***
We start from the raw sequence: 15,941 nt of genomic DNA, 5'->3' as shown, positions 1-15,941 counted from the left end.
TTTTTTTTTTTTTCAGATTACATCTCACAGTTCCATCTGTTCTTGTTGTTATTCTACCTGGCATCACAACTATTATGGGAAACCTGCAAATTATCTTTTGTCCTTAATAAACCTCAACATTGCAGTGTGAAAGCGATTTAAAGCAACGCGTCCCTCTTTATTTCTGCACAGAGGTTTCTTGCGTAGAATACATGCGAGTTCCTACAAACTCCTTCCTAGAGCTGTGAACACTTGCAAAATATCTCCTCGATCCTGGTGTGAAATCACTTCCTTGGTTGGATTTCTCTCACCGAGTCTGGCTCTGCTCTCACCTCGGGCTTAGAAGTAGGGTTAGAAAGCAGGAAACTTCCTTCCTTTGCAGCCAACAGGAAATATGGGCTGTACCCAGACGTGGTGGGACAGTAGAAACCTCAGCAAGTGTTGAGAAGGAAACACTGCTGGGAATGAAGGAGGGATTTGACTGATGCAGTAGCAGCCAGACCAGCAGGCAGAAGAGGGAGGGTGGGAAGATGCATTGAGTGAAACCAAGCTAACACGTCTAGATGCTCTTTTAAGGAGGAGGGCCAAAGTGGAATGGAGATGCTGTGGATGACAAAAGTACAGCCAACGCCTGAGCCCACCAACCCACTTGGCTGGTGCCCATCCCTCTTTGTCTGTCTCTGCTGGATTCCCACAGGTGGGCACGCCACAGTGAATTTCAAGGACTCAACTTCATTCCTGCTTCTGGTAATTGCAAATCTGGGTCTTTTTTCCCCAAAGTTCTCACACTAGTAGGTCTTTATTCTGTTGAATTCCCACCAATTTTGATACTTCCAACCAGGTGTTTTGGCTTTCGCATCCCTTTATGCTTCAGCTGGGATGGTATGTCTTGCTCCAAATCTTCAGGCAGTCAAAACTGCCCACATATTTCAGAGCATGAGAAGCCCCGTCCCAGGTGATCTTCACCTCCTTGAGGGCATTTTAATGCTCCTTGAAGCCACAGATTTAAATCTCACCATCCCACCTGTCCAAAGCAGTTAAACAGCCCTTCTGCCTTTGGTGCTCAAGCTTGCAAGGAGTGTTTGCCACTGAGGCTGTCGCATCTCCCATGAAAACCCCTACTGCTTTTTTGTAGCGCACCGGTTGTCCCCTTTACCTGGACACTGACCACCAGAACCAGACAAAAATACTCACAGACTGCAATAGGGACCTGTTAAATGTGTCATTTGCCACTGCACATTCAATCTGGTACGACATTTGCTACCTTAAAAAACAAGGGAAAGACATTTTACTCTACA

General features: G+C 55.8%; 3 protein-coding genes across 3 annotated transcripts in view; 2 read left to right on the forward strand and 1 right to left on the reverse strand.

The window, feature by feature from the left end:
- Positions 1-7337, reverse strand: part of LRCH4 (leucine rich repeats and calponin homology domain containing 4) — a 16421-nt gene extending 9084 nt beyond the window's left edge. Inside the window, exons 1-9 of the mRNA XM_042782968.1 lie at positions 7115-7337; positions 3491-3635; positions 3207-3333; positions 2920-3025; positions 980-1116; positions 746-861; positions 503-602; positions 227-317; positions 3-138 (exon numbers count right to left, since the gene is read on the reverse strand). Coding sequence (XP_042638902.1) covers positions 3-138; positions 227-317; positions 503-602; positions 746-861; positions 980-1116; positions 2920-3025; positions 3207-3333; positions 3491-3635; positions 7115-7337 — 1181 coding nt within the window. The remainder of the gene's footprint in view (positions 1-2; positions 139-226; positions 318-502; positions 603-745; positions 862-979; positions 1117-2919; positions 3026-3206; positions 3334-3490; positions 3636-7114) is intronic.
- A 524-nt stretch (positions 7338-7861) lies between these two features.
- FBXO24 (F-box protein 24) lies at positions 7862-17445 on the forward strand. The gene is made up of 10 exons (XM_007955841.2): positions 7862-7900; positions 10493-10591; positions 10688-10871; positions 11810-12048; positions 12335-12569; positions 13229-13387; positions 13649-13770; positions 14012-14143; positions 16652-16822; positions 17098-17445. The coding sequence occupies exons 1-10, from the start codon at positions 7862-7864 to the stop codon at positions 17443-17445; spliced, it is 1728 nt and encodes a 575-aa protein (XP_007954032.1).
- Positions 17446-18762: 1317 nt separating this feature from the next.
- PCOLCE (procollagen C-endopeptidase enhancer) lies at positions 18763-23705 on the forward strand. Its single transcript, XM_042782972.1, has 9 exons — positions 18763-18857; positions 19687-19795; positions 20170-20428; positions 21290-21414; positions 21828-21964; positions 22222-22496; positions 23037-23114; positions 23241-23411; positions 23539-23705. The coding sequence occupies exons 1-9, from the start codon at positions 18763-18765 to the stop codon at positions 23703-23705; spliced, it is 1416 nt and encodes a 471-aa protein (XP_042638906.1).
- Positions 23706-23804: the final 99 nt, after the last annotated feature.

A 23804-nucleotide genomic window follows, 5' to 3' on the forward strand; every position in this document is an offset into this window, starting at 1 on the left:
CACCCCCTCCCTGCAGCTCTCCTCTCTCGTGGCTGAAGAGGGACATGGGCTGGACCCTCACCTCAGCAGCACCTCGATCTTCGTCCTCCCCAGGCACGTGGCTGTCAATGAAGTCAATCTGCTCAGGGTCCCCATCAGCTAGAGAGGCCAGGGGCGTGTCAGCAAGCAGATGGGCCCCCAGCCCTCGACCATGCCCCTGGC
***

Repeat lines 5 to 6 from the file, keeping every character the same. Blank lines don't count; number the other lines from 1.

- Positions 1-7337, reverse strand: part of LRCH4 (leucine rich repeats and calponin homology domain containing 4) — a 16421-nt gene extending 9084 nt beyond the window's left edge. Inside the window, exons 1-9 of the mRNA XM_042782968.1 lie at positions 7115-7337; positions 3491-3635; positions 3207-3333; positions 2920-3025; positions 980-1116; positions 746-861; positions 503-602; positions 227-317; positions 3-138 (exon numbers count right to left, since the gene is read on the reverse strand). Coding sequence (XP_042638902.1) covers positions 3-138; positions 227-317; positions 503-602; positions 746-861; positions 980-1116; positions 2920-3025; positions 3207-3333; positions 3491-3635; positions 7115-7337 — 1181 coding nt within the window. The remainder of the gene's footprint in view (positions 1-2; positions 139-226; positions 318-502; positions 603-745; positions 862-979; positions 1117-2919; positions 3026-3206; positions 3334-3490; positions 3636-7114) is intronic.
- A 524-nt stretch (positions 7338-7861) lies between these two features.